Here’s to the mother of all matsuri


Although Japan has a wealth of interesting festivals celebrated up and down the archipelago, taking in only a few requires considerable planning, effort and money.

There is a short-cut, however. The 12th All-Japan Festival of Folk-Performing Arts, scheduled for the weekend of Oct. 22-24 in Mito City, Ibaraki Prefecture, gives people the chance to experience a festival smorgasbord all in one location.

Popularly known as Matsuri-da Nippon!, the event is a showcase of the nation’s many vibrant festivals. A total of 36 organizations will take part in this year’s three-day event, bringing with them their own particular brands of performing arts.

One of the highlights of this annual event is the presence of award-winning organizations or individuals that have preserved and promoted performing arts in a given locality. This year, five organizations and one individual will receive awards for their efforts from Princess Takamado at the invitation-only opening ceremony to be held Oct. 22.

One of the organizations promotes Hakata Gion Yamakasa in the Kyushu city of Fukuoka. This festival takes place July 1-15 every year in honor of the Kushida Shrine at Kami Kawabata-cho, where the tutelary deities of Fukuoka are enshrined. On the last day of this festival, beautiful floats called yamakasa are carried to the shrine on the shoulders of young men in happi coats amid crowds of spectators.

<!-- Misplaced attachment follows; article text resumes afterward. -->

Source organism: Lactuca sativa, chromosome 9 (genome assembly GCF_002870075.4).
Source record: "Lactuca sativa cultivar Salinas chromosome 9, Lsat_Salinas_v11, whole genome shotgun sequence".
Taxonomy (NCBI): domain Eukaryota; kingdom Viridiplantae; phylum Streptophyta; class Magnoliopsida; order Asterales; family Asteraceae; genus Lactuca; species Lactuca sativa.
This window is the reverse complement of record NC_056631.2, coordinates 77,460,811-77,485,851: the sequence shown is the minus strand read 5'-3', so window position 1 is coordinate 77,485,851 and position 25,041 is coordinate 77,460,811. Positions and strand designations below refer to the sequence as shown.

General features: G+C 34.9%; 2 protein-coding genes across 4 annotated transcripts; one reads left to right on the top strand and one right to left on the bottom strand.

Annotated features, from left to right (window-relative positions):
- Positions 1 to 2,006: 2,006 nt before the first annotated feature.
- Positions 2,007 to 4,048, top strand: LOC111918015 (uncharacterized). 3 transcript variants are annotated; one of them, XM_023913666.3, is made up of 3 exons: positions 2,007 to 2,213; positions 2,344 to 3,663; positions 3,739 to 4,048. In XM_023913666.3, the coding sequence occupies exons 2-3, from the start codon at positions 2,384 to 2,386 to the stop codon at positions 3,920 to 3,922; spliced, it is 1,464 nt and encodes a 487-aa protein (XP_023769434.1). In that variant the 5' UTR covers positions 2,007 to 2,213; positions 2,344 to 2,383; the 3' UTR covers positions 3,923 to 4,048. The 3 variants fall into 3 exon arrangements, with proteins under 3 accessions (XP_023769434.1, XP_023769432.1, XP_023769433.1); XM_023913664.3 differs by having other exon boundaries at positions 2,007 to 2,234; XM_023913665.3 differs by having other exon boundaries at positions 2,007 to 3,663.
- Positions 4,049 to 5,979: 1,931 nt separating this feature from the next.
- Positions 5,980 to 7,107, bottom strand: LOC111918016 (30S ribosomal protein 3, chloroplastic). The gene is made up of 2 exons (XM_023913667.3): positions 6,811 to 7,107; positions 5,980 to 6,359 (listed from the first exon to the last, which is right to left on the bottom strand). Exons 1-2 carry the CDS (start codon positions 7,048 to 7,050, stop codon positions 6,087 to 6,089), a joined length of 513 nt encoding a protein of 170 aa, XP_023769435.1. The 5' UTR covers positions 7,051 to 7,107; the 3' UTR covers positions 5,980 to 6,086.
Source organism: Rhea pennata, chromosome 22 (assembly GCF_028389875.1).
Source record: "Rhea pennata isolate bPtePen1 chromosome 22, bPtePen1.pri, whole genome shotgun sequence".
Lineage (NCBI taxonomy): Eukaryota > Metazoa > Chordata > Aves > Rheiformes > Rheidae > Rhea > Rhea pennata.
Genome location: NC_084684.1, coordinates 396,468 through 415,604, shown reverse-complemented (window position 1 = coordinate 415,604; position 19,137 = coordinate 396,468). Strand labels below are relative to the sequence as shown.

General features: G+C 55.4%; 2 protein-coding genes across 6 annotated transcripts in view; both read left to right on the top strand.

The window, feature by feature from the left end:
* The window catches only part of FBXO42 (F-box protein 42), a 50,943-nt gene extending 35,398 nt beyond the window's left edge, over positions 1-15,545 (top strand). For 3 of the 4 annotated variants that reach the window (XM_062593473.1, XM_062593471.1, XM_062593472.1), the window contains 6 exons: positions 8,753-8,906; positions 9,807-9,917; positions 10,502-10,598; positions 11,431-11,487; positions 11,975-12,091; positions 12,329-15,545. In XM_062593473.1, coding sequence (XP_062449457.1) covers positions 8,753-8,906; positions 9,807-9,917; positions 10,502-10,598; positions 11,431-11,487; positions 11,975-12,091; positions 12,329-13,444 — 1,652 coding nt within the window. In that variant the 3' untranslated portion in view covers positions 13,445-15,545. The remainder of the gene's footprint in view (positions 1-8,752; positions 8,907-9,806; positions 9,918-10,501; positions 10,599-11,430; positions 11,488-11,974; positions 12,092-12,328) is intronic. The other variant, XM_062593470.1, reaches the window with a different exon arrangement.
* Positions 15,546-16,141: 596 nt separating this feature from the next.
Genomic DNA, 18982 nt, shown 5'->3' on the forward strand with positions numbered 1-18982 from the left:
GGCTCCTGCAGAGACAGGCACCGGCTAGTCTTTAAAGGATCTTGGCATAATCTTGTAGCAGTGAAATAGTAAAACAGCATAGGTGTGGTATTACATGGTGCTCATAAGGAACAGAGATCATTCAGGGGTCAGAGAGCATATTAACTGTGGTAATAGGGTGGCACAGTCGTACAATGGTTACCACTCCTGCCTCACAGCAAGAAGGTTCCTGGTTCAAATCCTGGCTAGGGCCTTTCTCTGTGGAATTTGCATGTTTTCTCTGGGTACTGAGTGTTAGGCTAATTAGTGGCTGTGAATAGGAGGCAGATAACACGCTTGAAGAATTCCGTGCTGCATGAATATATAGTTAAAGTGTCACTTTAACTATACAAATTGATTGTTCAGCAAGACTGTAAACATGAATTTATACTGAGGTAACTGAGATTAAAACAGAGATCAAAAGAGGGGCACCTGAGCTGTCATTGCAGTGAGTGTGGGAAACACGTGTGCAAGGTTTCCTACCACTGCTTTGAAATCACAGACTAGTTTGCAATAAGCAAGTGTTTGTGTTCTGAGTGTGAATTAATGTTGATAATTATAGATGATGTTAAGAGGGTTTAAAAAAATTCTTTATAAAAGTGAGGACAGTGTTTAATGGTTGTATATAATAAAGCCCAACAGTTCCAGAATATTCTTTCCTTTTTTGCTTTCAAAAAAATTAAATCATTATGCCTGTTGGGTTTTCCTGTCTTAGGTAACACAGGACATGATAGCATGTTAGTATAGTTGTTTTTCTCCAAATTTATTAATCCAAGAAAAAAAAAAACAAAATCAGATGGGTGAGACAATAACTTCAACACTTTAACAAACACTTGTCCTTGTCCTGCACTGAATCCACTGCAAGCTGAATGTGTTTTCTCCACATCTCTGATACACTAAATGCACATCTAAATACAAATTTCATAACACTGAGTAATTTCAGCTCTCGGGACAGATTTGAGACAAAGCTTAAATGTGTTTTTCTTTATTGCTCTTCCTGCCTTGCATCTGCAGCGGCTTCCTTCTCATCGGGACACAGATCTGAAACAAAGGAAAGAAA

Inuyama Matsuri Preservation Group, from Inuyama City, Aichi Prefecture, will also receive an award. Inuyama Matsuri is the annual festival of the Haritsuna Shrine, traditionally held on the first Sunday in April. The city’s most colorful festival, it was originally started by merchants. As well as the men in happi, all of the 13 flamboyantly bedecked floats are three-layered and decorated with different kinds of mechanical dolls.

Photographs and miniature figurines related to the award-winning festivals will also be on display for the duration of the event.

For the opening ceremony, last year’s award-winning organizations will present full-scale performances.

One will be the Hitachi Local Performing Arts Preservation Group, from the city of Hitachi in northeastern Ibaraki Prefecture. Every year the group performs a puppet play on top of a huge five-layered float at the main event in the Hitachi Cherry Blossom Festival (Hitachi Furyumono), which is held every April.